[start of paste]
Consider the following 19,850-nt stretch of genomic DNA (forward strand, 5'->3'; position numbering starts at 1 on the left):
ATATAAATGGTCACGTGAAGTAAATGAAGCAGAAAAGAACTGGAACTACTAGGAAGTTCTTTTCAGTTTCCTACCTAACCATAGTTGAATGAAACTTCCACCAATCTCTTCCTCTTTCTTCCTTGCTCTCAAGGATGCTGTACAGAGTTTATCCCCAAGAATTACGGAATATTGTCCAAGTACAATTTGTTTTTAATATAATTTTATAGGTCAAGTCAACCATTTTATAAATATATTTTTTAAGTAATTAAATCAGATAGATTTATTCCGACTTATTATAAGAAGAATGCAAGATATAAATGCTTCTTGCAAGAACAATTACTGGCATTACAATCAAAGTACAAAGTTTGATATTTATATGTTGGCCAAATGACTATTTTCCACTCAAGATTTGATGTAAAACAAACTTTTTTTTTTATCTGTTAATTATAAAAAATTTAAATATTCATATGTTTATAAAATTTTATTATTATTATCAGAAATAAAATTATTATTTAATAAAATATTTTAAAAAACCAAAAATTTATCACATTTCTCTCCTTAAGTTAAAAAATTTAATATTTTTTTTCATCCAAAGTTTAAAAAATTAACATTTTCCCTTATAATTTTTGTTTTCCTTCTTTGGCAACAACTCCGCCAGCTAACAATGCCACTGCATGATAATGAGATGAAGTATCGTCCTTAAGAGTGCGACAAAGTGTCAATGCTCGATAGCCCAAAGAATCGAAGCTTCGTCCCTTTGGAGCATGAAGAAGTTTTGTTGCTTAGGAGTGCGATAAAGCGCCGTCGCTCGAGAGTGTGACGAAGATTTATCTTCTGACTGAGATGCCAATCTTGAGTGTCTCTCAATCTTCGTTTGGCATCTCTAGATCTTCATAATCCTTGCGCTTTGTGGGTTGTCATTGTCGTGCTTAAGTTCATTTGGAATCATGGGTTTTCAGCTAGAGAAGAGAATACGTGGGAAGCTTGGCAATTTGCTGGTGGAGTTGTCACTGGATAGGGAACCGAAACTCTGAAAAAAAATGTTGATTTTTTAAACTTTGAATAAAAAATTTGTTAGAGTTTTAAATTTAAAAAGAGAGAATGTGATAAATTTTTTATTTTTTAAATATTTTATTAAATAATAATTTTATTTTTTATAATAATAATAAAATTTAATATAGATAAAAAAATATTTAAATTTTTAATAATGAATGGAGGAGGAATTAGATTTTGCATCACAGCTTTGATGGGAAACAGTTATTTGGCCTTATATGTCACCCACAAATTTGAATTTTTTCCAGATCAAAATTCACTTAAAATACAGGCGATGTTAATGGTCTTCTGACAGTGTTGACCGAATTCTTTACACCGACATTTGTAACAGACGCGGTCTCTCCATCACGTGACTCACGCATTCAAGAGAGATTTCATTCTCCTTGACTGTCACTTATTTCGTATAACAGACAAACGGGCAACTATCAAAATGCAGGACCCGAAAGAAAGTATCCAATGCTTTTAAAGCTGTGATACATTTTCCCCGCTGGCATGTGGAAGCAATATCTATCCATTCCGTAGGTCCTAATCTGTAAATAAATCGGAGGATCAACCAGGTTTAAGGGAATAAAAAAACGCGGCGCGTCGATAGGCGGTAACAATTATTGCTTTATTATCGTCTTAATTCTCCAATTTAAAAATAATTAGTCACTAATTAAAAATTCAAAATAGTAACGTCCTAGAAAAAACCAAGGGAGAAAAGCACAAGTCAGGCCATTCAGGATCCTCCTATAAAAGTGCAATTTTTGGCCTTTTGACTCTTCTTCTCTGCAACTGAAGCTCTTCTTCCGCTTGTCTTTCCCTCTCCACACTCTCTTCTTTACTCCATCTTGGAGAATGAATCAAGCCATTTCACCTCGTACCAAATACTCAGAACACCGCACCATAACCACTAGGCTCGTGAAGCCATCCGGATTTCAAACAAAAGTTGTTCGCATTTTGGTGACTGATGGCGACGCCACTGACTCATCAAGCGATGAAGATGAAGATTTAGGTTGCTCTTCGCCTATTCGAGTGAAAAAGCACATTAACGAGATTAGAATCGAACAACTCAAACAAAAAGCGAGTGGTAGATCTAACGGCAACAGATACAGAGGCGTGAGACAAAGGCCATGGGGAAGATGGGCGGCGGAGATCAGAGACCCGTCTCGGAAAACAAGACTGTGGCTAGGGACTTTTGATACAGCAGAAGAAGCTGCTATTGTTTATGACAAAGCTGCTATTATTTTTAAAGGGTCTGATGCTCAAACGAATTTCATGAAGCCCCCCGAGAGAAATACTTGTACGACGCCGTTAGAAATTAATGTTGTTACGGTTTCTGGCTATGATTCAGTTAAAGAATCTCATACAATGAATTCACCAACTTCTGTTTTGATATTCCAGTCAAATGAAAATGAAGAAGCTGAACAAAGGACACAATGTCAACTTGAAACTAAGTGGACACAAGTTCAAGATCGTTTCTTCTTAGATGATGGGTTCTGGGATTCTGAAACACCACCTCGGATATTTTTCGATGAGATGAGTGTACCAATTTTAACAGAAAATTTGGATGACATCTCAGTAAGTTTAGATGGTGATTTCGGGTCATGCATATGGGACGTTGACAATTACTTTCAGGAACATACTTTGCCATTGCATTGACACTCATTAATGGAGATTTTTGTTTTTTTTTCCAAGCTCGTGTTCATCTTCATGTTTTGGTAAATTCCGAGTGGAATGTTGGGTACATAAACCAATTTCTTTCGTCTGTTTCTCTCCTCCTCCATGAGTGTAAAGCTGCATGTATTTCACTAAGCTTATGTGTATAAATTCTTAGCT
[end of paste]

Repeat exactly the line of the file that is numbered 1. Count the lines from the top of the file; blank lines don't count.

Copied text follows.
Consider the following 19,850-nt stretch of genomic DNA (forward strand, 5'->3'; position numbering starts at 1 on the left):